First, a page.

New Practical Parenting Book Makes Parenting Easier...And Lots More Fun!
Dec 19, 2017 12:29PM ● Published by Lori Coon
Family and parenting expert Ruth Lambert has just released an updated version of her 1990 book 101 Survival Tactics For New And Used Parents, by New Collegiate Publishing ($13.95, Amazon). Lambert offers modern parents simple practical advice, paired with adorable cartoons by artist Carrie Schenck, to make parenting challenges easier!
Lambert first conceived of the idea for her parenting book in the mid-1980s. At the time, she was raising two young children and parenting two older stepchildren. She longed for a simple, easy-to-read, unpretentious manual on how to manage day-to-day parenting challenges with intelligence, patience and kindness. A decade later, she finally wrote that manual — sharing her favorite tips and tactics in the first printing of 101 Survival Tactics for New and Used Parents.
Lambert’s book is a cute, down-to-earth guide of 96 pages. It features one tip and a corresponding cartoon on each page, which makes her practical advice easily accessible. You’ll learn everything from how to screen and hire great baby-sitters to how to making bath time more appealing for small children (add food coloring!).
Topics include: Babysitters; Bathtime & Grooming; Clothing; Equipment; First Aid & Health; Nursing & Nutrition; Food; Behavior & Communication; Play & Playthings. She even includes her family’s cure for hiccups.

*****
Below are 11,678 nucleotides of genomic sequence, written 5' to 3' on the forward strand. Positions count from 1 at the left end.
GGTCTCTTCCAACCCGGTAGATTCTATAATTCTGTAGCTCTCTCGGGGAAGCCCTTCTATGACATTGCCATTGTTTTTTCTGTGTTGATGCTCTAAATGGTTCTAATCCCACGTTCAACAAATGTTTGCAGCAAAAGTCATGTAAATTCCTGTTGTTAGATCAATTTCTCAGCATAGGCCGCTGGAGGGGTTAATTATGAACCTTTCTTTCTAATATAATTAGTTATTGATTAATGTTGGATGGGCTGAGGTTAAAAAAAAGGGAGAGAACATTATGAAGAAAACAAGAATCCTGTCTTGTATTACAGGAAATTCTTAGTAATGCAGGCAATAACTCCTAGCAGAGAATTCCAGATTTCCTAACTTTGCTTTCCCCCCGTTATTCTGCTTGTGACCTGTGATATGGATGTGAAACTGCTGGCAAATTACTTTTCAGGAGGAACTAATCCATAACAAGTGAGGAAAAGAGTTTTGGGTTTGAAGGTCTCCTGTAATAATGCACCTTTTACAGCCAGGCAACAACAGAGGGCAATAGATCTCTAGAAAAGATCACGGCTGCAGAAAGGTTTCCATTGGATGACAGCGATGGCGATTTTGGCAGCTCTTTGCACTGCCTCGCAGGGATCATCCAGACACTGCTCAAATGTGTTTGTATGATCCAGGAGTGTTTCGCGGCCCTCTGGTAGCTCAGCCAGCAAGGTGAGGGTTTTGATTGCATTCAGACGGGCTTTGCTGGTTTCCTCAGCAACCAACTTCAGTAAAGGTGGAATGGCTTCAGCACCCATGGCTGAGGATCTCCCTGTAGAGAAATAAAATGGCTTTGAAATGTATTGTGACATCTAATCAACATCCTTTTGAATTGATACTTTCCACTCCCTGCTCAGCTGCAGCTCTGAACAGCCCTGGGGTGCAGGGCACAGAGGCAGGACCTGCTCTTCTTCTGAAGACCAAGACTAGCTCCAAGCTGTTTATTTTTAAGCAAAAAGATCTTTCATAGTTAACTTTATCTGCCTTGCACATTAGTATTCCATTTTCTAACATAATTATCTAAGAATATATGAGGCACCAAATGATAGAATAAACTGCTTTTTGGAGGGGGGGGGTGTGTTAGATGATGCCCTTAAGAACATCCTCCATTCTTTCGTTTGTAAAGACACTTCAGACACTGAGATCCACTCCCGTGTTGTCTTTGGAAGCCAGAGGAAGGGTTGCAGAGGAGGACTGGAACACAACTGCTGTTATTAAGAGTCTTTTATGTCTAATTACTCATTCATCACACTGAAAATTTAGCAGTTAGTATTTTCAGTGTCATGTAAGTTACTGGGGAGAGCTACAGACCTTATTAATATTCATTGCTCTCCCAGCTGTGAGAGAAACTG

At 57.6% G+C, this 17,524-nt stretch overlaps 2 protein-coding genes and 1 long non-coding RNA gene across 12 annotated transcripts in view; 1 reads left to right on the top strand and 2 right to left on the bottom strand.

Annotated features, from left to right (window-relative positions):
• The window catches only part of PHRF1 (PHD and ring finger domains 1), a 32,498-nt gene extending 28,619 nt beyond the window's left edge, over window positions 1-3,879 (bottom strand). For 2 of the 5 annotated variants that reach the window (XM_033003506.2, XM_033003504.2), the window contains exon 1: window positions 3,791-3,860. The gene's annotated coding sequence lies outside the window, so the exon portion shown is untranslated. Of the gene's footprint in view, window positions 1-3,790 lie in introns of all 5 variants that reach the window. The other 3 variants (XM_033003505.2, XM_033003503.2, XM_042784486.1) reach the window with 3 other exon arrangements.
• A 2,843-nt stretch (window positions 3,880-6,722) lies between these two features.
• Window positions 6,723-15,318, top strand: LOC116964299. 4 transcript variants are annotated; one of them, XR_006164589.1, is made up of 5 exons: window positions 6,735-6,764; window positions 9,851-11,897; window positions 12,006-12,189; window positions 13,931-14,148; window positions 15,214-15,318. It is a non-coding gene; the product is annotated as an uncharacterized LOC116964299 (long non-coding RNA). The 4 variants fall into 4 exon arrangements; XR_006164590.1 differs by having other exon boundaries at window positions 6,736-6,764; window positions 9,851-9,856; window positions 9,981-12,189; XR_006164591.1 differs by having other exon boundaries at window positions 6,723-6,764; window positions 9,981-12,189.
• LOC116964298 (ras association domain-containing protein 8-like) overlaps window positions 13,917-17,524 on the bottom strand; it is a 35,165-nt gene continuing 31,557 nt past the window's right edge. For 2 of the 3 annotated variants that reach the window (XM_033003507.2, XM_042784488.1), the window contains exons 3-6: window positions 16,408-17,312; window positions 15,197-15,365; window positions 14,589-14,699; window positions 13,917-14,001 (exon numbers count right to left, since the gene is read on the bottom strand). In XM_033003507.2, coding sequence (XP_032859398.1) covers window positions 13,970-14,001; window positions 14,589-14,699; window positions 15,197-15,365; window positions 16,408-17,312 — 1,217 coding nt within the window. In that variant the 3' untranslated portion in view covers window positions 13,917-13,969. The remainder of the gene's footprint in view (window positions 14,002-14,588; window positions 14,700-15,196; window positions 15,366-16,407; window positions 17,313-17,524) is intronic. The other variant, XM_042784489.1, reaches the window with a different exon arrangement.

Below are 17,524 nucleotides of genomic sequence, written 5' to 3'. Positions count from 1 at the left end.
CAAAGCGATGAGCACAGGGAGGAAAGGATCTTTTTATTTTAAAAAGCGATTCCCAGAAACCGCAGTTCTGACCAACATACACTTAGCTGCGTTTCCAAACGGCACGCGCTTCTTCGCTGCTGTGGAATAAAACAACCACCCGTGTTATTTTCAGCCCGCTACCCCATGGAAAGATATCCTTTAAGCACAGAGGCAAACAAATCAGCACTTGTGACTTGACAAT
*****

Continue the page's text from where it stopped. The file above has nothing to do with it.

Most of the 101 tips in the book are geared for parents of infants, toddlers, and young children, making it an ideal gift for a baby shower or the new parents on your block. Lambert’s use of big print and charming cartoons by cartoonist Carrie Schenk make this book a truly useful resource for the busiest mom or dad.
An added bonus for brand new parents is a comprehensive but easy-to-use chart for tracking a new baby’s daily routines. The chart reveals the baby’s natural patterns quickly, making a chaotic and stressful time more manageable. The book also includes updated food recommendations, as well as a focus on organic and “green” products to protect growing youngsters from environmental toxins.